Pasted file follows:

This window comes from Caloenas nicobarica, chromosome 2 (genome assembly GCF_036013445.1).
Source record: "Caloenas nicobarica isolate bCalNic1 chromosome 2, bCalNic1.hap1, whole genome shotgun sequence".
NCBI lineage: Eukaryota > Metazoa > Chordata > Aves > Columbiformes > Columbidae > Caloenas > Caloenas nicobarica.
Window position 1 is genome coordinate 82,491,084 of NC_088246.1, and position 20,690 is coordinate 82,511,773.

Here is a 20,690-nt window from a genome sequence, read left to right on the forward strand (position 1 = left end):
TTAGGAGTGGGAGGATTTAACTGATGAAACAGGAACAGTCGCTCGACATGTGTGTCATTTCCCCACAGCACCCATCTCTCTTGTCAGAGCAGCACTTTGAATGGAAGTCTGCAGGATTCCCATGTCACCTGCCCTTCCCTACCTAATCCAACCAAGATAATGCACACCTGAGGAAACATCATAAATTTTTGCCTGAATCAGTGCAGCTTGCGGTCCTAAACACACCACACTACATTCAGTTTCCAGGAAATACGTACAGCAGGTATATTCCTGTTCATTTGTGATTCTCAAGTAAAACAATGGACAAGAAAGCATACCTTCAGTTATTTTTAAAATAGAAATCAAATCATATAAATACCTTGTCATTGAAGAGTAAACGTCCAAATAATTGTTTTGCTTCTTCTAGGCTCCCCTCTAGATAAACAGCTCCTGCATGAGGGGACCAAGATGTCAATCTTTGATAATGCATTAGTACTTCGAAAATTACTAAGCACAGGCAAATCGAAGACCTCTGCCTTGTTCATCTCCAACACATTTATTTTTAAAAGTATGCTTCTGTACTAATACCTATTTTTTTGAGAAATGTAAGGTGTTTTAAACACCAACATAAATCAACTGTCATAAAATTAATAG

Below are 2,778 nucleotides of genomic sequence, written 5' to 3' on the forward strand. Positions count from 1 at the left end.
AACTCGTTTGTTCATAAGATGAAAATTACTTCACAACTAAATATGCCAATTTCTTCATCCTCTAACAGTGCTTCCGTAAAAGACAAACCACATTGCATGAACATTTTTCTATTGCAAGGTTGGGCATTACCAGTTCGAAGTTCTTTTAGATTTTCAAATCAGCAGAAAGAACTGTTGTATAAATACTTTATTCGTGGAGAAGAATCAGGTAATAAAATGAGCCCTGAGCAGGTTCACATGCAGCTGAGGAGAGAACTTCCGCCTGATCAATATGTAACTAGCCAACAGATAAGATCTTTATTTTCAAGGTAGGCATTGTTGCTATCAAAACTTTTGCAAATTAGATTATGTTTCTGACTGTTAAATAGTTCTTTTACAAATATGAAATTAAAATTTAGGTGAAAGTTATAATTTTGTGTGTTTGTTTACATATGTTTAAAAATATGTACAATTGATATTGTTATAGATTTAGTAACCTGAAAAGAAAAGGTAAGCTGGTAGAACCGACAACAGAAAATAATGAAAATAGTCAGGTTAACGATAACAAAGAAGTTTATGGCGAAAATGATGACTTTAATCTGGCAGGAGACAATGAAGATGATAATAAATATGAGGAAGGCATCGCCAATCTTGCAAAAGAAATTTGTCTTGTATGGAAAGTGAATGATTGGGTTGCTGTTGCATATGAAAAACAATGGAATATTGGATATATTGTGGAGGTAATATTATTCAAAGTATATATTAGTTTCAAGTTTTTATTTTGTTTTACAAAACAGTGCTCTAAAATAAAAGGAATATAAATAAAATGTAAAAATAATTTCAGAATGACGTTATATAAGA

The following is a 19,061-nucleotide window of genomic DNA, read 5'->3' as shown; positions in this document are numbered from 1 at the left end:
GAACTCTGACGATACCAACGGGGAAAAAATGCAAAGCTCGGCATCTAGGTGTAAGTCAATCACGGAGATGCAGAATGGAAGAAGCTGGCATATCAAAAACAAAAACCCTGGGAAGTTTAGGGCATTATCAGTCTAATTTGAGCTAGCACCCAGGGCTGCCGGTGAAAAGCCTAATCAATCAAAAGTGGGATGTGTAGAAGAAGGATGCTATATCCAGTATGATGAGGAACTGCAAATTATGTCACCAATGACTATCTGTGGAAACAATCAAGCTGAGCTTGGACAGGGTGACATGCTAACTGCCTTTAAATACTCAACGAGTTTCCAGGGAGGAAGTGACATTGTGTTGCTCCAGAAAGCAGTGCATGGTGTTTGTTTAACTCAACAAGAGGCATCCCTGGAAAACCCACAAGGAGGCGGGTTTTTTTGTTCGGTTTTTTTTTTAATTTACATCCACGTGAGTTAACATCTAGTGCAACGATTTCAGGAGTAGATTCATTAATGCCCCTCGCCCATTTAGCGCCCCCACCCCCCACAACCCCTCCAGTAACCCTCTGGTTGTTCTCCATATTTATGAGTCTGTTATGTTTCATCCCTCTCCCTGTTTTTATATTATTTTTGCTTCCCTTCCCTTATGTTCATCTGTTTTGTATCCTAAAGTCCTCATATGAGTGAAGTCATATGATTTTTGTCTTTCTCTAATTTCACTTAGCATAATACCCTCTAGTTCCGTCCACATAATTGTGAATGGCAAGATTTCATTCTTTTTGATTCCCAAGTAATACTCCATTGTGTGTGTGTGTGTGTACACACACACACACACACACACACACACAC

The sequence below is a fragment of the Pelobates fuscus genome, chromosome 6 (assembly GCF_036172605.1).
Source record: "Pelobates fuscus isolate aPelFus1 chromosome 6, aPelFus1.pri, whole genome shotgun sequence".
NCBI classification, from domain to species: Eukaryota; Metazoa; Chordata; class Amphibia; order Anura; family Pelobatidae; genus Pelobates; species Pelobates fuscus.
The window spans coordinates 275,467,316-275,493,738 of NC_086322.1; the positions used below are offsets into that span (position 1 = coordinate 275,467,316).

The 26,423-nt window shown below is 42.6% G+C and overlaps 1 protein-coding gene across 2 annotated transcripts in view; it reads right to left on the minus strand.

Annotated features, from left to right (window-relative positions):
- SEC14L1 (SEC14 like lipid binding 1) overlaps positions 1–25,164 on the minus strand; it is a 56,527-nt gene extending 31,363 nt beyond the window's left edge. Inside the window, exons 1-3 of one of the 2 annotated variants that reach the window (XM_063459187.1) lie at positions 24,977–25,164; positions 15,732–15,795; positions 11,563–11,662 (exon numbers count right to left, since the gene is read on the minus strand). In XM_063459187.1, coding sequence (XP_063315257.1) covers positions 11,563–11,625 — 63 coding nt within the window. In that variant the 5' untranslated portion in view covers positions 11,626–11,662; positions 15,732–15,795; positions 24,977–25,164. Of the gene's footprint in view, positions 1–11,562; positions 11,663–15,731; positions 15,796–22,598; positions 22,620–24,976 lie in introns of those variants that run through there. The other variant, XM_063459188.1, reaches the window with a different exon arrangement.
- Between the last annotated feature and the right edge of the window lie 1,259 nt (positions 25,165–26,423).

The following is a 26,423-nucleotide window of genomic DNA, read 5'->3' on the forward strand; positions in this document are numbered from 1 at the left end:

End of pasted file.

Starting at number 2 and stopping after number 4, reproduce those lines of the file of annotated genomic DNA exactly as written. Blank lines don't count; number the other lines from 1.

Source record: "Caloenas nicobarica isolate bCalNic1 chromosome 2, bCalNic1.hap1, whole genome shotgun sequence".
NCBI lineage: Eukaryota > Metazoa > Chordata > Aves > Columbiformes > Columbidae > Caloenas > Caloenas nicobarica.
Window position 1 is genome coordinate 82,491,084 of NC_088246.1, and position 20,690 is coordinate 82,511,773.